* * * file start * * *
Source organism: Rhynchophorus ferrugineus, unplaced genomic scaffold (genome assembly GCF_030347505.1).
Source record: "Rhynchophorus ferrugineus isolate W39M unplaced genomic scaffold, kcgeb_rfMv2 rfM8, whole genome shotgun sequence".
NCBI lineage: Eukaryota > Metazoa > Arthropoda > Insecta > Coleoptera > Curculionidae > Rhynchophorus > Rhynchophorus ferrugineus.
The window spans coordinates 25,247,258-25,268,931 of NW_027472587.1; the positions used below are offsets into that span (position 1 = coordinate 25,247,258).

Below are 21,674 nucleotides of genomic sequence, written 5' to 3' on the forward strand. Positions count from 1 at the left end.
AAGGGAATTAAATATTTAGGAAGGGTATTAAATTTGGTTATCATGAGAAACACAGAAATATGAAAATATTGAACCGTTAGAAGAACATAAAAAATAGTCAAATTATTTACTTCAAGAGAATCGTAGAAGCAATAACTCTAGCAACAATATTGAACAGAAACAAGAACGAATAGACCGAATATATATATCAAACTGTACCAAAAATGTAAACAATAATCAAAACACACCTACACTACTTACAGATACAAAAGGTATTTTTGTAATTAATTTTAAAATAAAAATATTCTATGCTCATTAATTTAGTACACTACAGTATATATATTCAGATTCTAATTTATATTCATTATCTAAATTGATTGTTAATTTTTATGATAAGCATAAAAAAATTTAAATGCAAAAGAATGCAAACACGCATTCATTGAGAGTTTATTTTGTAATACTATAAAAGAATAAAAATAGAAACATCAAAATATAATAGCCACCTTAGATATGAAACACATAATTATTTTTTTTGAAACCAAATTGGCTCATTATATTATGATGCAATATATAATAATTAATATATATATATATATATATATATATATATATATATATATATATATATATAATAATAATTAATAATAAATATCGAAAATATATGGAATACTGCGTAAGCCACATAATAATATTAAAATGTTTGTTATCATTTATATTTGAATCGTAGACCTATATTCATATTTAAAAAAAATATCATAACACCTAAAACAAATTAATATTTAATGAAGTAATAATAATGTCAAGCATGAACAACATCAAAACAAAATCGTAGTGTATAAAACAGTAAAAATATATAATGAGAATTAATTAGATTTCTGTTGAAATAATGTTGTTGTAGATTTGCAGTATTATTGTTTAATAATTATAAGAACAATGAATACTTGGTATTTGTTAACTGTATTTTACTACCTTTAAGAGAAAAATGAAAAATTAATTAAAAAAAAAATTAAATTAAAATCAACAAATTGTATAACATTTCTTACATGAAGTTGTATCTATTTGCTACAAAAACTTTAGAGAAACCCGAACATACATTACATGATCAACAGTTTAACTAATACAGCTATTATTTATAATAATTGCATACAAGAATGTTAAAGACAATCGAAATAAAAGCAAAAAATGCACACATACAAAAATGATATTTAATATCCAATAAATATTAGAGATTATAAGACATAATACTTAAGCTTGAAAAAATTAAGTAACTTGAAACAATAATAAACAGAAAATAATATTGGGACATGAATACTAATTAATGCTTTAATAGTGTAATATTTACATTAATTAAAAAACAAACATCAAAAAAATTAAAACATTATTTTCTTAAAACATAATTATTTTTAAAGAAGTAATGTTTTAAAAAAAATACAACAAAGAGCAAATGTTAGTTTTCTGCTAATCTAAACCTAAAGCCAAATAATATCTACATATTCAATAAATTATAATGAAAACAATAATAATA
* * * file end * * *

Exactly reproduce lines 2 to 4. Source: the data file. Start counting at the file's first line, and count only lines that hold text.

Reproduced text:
Source record: "Rhynchophorus ferrugineus isolate W39M unplaced genomic scaffold, kcgeb_rfMv2 rfM8, whole genome shotgun sequence".
NCBI lineage: Eukaryota > Metazoa > Arthropoda > Insecta > Coleoptera > Curculionidae > Rhynchophorus > Rhynchophorus ferrugineus.
The window spans coordinates 25,247,258-25,268,931 of NW_027472587.1; the positions used below are offsets into that span (position 1 = coordinate 25,247,258).